ARTG8660 - First-tier and Upper Tribunals: The tribunal hearing: Tribunals right to award costs

First-tier Tribunal
Upper Tribunal
Rees practice 

First-tier Tribunal

The tribunal may award costs (in Scotland, expenses) in Complex cases, see ARTG8390, except where the customer has written to the tribunal within 28 days of the notice of the case category to say that they wanted the proceedings excluded from potential liability for costs. The tribunal may make an order on an application or on its own initiative.

The First-tier Tribunal can also award costs

  • if it thinks that either the customer or HMRC or their representative acted unreasonably in bringing, defending or conducting the proceedings, or
  • in relation to s29(4) TCEA 2007 (wasted costs).

In relevant cases, a person may apply for costs by writing to the tribunal and to the person against whom they are applying for the costs order to be made. Their application should include a schedule of costs claimed. They can apply at any time during the proceedings but no later than 28 days after the date of

  • the tribunal’s notice of decision, or
  • any notice of withdrawal which finally disposes of all issues in the proceedings.

The tribunal cannot make an order relating to costs against either the customer or HMRC

  • without taking into account their means (if an individual), and
  • giving them an opportunity to make representations.

The amount of costs to be paid can be arrived at

  1. by decision by the tribunal
  2. by agreement between the paying and receiving persons
  3. by consideration of all or part of the costs incurred by the receiving person, if not agreed.

Where there has been an assessment as set out in 3 above, either the paying or receiving person can apply to

  • the county court, the High Court or the Costs Office of the Supreme Court (in England and Wales) for a detailed assessment of costs
  • the Auditor of the Sheriff Court or Court of Session (in Scotland)
  • the Taxing Office of the High Court of Northern Ireland.

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Upper Tribunal

The Upper Tribunal can only make an award for costs

  • on appeals from a decision of the First-tier Tax Chamber, or
  • where a case has been referred by or on appeal from another tribunal in the same circumstances and to the same extent as the First-tier Tribunal above, or
  • in judicial review proceedings, see ARTG12000 onwards, or
  • in proceedings transferred from the Tax Chamber of the First-tier Tribunal, or
  • if it thinks that either the customer or HMRC or their representative acted unreasonably in bringing, defending or conducting the proceedings, or
  • in relation to s29(4) TCEA 2007 (wasted costs).

The Upper Tribunal may make an order for costs on an application from a party or on its own initiative.

A person may apply for costs by writing to the Upper Tribunal and to the person against whom they are applying for the costs order to be made. Their application should include a schedule of costs claimed. They can apply at any time during the proceedings but within 1 month of

  • the Upper Tribunal’s notice of decision, or
  • any notice of withdrawal which settles the matter.

The Upper Tribunal may not make an order for costs or expenses against a person without first giving that person an opportunity to make representations.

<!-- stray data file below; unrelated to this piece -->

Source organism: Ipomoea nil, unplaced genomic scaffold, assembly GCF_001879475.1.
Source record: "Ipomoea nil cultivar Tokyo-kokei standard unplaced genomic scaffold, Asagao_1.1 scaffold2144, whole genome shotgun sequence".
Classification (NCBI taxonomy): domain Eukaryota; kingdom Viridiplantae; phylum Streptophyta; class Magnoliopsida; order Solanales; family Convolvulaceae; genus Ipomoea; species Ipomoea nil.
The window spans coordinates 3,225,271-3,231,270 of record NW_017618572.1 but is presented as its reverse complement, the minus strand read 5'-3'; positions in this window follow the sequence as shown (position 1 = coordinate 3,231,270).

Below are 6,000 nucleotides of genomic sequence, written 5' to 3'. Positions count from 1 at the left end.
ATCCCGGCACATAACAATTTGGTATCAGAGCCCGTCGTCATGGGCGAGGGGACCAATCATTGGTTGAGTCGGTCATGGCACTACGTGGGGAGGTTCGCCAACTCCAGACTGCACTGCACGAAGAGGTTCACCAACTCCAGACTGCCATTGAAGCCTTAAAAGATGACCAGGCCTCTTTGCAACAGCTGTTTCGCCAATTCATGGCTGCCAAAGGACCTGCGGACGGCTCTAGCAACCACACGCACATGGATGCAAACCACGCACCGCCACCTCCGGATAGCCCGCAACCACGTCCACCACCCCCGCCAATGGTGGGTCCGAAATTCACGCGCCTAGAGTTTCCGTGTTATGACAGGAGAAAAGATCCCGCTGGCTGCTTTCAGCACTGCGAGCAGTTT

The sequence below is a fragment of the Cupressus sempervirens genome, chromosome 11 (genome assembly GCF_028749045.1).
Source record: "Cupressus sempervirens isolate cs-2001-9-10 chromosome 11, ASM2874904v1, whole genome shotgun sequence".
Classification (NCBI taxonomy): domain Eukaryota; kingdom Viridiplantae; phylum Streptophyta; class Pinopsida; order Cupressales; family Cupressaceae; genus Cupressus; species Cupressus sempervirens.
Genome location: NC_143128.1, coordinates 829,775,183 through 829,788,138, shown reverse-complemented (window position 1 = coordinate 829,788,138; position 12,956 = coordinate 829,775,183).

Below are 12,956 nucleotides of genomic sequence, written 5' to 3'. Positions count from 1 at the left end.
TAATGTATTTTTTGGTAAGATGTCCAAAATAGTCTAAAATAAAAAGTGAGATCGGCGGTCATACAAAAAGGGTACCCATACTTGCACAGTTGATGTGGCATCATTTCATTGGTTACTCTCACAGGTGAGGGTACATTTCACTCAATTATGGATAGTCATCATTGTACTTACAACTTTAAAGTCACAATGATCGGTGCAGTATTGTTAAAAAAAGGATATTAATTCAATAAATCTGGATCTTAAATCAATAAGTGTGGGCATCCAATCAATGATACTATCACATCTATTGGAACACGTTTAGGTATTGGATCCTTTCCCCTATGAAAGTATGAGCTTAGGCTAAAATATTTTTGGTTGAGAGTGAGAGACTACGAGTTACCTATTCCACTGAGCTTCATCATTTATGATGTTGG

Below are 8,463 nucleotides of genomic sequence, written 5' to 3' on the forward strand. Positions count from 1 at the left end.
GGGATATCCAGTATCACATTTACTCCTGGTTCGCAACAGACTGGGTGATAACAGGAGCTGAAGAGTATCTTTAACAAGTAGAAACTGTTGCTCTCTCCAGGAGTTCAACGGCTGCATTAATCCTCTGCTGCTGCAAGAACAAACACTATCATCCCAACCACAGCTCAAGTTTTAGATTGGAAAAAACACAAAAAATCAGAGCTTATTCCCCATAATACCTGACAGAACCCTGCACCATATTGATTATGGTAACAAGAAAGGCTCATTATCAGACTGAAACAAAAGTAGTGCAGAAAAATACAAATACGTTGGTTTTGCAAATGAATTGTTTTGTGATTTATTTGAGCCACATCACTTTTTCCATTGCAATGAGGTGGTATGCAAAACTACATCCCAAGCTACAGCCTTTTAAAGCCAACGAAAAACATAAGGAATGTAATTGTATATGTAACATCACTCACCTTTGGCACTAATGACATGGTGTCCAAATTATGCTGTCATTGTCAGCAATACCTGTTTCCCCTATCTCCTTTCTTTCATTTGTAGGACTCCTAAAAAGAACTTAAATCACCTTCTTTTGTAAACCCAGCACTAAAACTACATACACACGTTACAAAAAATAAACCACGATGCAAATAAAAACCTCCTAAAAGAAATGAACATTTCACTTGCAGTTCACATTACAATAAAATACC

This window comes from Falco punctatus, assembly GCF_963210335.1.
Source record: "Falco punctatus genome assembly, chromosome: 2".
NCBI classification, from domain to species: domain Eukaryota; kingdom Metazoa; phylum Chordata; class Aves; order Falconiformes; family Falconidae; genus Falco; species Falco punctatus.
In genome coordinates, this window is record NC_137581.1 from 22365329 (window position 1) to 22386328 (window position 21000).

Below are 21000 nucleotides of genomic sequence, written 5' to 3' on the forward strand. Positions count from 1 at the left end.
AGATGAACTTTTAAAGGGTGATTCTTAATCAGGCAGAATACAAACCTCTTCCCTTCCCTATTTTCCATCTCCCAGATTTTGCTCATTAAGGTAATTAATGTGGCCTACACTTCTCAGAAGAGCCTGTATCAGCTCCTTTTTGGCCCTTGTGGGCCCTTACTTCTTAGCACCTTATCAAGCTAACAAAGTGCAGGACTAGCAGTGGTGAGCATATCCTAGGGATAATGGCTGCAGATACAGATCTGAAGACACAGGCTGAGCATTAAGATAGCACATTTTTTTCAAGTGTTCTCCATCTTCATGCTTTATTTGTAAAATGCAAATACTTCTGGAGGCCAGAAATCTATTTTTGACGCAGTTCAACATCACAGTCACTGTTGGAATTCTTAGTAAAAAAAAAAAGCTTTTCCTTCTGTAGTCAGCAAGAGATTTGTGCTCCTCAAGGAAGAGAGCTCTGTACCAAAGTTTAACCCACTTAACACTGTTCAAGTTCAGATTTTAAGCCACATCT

In addition, where

  • an appeal has been transferred from the First-tier Tax Chamber to the Upper Tribunal at first instance, or
  • the Upper Tribunal is considering a judicial review, or
  • costs are being sought on the grounds of a party’s unreasonable behaviour

the Upper Tribunal cannot make an order relating to costs against either the customer or HMRC without taking into account their means (if an individual).

The Upper Tribunal does not have to consider an individual’s means if the case before the Upper Tribunal is an appeal against the decision of the First-tier Tribunal.

The amount of costs to be paid can be arrived at

  • by decision by the Upper Tribunal
  • by agreement between the paying and receiving persons
  • by assessment of all or part of the costs incurred by the receiving person, if not agreed.

Where there has been an assessment of all or part of the costs incurred by the receiving person, if not agreed, as set out in the bullet above, either the paying or receiving person can apply to

  • the county court, the High Court or the Costs Office of the Supreme Court (in England and Wales) for a detailed assessment of costs
  • the Auditor of the Sheriff Court or Court of Session (in Scotland) for the taxation of expenses
  • the Taxing Office of the High Court of Northern Ireland.

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Rees practice

Under the terms of a Parliamentary statement, HMRC is willing in appropriate circumstances, and in particular where we are appealing against an adverse decision, to consider waiving any claim to costs in cases before the Upper Tribunal or the appeal courts, or to consider making other arrangements (this may also extend to cases before the First-tier Tribunal)

In considering the exercise of HMRC’s discretion, influential factors include the risk of financial hardship to the other party, the involvement of a point of law the clarification of which would be of significant benefit to taxpayers as a whole and the efficient collection and management of revenue for which HMRC have responsibility.

If HMRC are to come to an arrangement of this nature, we would expect to do so in advance the hearing and following an approach by the taxpayer involved.

If it is suggested that this practise should be applied in any particular case, the matter should be referred to Central Policy (Tax Administration Advice) for advice.